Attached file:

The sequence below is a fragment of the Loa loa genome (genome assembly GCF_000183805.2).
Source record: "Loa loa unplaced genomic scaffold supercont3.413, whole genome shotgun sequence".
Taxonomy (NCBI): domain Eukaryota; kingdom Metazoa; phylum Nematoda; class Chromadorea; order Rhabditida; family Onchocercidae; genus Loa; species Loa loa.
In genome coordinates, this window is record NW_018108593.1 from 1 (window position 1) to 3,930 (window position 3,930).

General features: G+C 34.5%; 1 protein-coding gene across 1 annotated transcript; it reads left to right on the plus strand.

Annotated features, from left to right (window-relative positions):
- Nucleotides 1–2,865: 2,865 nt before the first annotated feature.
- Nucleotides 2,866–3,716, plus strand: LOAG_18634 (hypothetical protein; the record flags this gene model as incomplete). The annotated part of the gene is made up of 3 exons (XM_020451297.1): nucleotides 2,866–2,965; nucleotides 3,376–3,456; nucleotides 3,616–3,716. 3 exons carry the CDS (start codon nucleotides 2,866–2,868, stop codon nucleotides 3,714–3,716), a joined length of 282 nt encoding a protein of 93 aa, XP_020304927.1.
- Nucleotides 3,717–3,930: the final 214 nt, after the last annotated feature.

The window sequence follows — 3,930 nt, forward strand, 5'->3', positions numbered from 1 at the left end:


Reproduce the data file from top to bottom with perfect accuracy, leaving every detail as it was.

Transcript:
The sequence below is a fragment of the Loa loa genome (genome assembly GCF_000183805.2).
Source record: "Loa loa unplaced genomic scaffold supercont3.413, whole genome shotgun sequence".
Taxonomy (NCBI): domain Eukaryota; kingdom Metazoa; phylum Nematoda; class Chromadorea; order Rhabditida; family Onchocercidae; genus Loa; species Loa loa.
In genome coordinates, this window is record NW_018108593.1 from 1 (window position 1) to 3,930 (window position 3,930).

General features: G+C 34.5%; 1 protein-coding gene across 1 annotated transcript; it reads left to right on the plus strand.

Annotated features, from left to right (window-relative positions):
- Nucleotides 1–2,865: 2,865 nt before the first annotated feature.
- Nucleotides 2,866–3,716, plus strand: LOAG_18634 (hypothetical protein; the record flags this gene model as incomplete). The annotated part of the gene is made up of 3 exons (XM_020451297.1): nucleotides 2,866–2,965; nucleotides 3,376–3,456; nucleotides 3,616–3,716. 3 exons carry the CDS (start codon nucleotides 2,866–2,868, stop codon nucleotides 3,714–3,716), a joined length of 282 nt encoding a protein of 93 aa, XP_020304927.1.
- Nucleotides 3,717–3,930: the final 214 nt, after the last annotated feature.

The window sequence follows — 3,930 nt, forward strand, 5'->3', positions numbered from 1 at the left end: